The first 15 female Marines volunteering for infantry training showed up at Marine Corps Base Camp Geiger in North Carolina less than two weeks ago.
Before even starting the course, the women have to complete a Physical Fitness Test (PFT), Combat Fitness Test (CFT) and the beastly High Intensity Tactical Training (HITT) assessment, all with the men’s scoring.
Then comes another 3-months of gruelling mental and physical tests.
To start, students must complete a PFT: a timed 3-mile run, timed crunches, and pull ups …
Once you complete that test you move on to the CFT, which is basically a combination of sprint, ammo-can lift, and a circuit, all designed to test a Marines anaerobic fitness …
Here’s an infographic with the complete breakdown of the CFT:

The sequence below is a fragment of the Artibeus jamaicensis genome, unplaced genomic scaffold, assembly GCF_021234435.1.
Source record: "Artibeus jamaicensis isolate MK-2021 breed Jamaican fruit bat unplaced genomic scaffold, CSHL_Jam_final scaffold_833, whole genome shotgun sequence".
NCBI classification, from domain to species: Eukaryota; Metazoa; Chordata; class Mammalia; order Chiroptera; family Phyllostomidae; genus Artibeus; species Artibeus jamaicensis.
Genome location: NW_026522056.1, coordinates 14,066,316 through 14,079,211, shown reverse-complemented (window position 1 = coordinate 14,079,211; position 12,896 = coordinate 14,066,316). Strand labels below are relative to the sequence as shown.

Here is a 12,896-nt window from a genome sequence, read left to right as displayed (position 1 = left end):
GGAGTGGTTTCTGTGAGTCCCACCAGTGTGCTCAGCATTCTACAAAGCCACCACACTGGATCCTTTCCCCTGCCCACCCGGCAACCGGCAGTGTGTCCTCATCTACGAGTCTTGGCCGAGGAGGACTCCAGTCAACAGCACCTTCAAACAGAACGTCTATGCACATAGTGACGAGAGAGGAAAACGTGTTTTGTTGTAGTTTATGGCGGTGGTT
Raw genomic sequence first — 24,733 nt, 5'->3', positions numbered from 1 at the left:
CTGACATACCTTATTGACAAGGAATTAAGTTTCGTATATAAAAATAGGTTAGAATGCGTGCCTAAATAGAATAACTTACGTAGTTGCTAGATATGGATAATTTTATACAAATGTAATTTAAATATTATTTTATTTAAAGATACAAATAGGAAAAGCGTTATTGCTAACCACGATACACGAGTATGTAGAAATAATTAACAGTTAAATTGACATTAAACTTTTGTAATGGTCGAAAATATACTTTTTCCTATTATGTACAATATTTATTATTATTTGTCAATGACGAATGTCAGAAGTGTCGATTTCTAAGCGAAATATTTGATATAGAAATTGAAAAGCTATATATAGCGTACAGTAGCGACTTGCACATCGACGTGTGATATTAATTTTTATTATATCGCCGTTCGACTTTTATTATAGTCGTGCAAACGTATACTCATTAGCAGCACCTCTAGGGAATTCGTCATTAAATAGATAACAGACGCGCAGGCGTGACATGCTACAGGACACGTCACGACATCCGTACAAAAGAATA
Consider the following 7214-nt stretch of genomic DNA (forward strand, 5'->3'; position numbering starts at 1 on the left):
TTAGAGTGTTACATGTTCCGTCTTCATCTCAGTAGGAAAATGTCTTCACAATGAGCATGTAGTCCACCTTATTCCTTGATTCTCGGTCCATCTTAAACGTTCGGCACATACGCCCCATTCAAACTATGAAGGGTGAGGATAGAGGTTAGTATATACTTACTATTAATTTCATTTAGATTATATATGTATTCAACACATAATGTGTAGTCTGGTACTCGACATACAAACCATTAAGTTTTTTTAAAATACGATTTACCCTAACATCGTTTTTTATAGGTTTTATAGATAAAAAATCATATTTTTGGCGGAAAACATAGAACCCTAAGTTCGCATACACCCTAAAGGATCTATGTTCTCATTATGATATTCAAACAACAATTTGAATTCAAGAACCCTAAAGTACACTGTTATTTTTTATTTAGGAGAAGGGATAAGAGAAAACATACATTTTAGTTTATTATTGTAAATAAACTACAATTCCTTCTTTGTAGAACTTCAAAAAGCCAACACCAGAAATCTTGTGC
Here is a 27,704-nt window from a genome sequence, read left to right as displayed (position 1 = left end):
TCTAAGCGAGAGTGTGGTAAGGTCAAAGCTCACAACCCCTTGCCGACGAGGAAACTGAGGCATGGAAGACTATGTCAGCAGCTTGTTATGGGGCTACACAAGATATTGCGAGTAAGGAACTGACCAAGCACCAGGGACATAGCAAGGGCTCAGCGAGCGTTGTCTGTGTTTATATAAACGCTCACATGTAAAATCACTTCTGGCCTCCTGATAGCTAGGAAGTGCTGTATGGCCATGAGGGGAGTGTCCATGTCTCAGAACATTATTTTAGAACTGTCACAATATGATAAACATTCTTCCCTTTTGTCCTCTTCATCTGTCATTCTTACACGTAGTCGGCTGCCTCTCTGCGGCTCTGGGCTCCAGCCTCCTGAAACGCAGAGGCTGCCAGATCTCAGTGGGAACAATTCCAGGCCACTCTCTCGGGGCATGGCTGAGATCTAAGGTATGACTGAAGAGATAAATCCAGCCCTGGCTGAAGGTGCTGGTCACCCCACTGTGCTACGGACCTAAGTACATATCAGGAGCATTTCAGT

Last but not least, they have to complete the HITT, which measures “superior speed, power, strength endurance and overall combat readiness while reducing the likelihood of injury” according to the U.S. Marines Fitness Guide.
The HITT is another combination of power and agility exercises, not unlike Cross Fit.
If that’s not enough they also have to complete a 3-mile hike while wearing all their combat gear. The rucksack, M16 rifle, body armour, helmet and boots have a combined weight of about 80 to 110 pounds.
Since the female students are participating in the training as part of a voluntary pilot program, they can elect to quit at any time. Therefore, if any of these women complete the course they will not earn infantry designation. Instead, they will go on to another job school.
The Marine Corps plans to send more female Marines through this pilot course within the next year. The goal is to analyse if women are capable of passing the existing standards that are designed for men.
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